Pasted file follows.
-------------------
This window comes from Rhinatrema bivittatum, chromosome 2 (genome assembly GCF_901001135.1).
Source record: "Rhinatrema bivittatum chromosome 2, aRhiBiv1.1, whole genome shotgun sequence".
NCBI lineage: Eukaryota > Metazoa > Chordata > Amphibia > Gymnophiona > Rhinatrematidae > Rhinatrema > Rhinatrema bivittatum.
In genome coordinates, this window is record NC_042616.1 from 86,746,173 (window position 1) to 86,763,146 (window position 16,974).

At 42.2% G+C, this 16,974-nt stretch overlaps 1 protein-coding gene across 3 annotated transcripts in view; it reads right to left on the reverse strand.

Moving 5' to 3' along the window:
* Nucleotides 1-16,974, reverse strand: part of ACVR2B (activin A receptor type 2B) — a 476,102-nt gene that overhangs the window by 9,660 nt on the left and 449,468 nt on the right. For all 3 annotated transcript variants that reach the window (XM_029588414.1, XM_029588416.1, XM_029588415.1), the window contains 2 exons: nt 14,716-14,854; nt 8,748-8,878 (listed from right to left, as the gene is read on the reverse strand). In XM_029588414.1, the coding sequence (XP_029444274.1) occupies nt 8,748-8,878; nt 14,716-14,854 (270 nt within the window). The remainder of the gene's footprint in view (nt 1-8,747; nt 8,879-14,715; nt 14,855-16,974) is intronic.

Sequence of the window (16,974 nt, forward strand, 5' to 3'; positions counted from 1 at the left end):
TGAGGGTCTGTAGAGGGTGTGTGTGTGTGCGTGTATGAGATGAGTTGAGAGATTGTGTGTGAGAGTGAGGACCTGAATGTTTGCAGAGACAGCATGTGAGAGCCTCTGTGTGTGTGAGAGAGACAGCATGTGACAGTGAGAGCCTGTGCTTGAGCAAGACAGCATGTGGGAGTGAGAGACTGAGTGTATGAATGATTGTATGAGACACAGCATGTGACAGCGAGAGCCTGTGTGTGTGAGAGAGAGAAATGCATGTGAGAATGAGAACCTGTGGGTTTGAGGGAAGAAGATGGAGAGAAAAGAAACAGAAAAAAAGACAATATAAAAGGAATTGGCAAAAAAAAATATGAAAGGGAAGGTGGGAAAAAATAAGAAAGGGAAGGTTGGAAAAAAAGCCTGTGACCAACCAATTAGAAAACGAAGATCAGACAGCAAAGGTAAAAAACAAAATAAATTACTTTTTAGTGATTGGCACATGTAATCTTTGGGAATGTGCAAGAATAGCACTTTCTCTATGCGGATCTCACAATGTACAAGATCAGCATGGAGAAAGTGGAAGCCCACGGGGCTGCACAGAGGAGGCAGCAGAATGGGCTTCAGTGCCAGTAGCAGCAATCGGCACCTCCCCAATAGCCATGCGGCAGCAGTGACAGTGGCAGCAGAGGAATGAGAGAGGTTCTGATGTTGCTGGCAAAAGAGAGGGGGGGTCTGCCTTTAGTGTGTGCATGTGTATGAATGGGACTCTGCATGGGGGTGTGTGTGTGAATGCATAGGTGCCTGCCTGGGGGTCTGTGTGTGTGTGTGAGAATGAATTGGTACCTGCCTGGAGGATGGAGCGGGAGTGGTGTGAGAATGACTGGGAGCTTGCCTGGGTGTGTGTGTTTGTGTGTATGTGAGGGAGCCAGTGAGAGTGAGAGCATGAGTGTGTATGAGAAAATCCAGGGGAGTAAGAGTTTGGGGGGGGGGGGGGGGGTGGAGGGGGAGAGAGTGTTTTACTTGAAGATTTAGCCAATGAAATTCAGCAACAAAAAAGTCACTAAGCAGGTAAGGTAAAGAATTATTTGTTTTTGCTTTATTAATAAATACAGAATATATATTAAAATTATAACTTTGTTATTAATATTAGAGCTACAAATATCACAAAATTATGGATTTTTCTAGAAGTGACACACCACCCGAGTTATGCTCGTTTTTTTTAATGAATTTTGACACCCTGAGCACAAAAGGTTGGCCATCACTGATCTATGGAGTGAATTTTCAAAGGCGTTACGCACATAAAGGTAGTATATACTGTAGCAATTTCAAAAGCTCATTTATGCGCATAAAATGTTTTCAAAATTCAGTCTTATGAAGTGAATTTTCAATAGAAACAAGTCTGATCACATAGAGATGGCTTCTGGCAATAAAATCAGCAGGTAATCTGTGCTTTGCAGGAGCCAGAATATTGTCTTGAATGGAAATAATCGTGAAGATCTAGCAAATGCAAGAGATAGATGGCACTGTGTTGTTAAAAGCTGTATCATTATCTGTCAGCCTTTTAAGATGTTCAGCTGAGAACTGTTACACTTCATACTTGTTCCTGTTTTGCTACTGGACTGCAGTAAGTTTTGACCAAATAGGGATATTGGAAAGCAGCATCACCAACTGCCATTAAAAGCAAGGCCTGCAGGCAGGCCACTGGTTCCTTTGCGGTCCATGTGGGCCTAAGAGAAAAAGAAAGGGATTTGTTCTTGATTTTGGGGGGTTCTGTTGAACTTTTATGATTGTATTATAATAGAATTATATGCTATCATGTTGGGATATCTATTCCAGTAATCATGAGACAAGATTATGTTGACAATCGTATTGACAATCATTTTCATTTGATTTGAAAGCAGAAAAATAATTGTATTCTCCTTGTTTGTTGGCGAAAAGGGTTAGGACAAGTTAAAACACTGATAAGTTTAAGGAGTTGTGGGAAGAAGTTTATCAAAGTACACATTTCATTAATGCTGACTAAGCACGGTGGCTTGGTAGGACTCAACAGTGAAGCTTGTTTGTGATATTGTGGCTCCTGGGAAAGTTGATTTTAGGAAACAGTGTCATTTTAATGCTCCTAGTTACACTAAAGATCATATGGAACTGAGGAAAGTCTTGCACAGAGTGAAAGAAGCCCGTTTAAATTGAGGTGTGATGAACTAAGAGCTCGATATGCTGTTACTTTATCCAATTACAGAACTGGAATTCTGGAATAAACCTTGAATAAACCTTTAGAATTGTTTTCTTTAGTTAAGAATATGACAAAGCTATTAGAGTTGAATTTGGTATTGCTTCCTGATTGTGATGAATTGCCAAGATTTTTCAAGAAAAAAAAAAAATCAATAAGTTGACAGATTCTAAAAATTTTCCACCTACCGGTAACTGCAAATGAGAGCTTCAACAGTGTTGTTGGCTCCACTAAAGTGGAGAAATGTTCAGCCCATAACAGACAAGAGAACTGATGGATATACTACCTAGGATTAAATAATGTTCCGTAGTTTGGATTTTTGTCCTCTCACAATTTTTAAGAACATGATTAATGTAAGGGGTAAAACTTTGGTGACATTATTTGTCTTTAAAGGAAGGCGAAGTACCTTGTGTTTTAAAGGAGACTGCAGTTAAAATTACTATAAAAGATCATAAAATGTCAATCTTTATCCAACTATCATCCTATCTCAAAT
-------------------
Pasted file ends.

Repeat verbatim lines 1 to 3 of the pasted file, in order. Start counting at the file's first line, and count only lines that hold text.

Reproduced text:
This window comes from Rhinatrema bivittatum, chromosome 2 (genome assembly GCF_901001135.1).
Source record: "Rhinatrema bivittatum chromosome 2, aRhiBiv1.1, whole genome shotgun sequence".
NCBI lineage: Eukaryota > Metazoa > Chordata > Amphibia > Gymnophiona > Rhinatrematidae > Rhinatrema > Rhinatrema bivittatum.